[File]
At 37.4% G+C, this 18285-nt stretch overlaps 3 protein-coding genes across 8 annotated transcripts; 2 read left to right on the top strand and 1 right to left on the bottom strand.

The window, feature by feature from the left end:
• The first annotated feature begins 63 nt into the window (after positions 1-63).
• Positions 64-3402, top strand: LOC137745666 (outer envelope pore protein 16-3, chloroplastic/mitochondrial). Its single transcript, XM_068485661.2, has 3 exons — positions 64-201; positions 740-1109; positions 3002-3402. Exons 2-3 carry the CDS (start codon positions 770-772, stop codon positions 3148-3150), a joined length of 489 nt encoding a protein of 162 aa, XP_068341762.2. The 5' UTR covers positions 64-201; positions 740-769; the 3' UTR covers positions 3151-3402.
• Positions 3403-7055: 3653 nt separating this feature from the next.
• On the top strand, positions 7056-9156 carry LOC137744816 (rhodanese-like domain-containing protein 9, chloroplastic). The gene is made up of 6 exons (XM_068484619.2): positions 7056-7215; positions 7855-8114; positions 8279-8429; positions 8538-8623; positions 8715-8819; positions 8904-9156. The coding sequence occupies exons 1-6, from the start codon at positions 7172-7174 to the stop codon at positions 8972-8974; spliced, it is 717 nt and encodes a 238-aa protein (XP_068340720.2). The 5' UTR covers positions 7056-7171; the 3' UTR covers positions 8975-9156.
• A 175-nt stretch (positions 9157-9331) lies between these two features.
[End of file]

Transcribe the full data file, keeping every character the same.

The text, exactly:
At 37.4% G+C, this 18285-nt stretch overlaps 3 protein-coding genes across 8 annotated transcripts; 2 read left to right on the top strand and 1 right to left on the bottom strand.

The window, feature by feature from the left end:
• The first annotated feature begins 63 nt into the window (after positions 1-63).
• Positions 64-3402, top strand: LOC137745666 (outer envelope pore protein 16-3, chloroplastic/mitochondrial). Its single transcript, XM_068485661.2, has 3 exons — positions 64-201; positions 740-1109; positions 3002-3402. Exons 2-3 carry the CDS (start codon positions 770-772, stop codon positions 3148-3150), a joined length of 489 nt encoding a protein of 162 aa, XP_068341762.2. The 5' UTR covers positions 64-201; positions 740-769; the 3' UTR covers positions 3151-3402.
• Positions 3403-7055: 3653 nt separating this feature from the next.
• On the top strand, positions 7056-9156 carry LOC137744816 (rhodanese-like domain-containing protein 9, chloroplastic). The gene is made up of 6 exons (XM_068484619.2): positions 7056-7215; positions 7855-8114; positions 8279-8429; positions 8538-8623; positions 8715-8819; positions 8904-9156. The coding sequence occupies exons 1-6, from the start codon at positions 7172-7174 to the stop codon at positions 8972-8974; spliced, it is 717 nt and encodes a 238-aa protein (XP_068340720.2). The 5' UTR covers positions 7056-7171; the 3' UTR covers positions 8975-9156.
• A 175-nt stretch (positions 9157-9331) lies between these two features.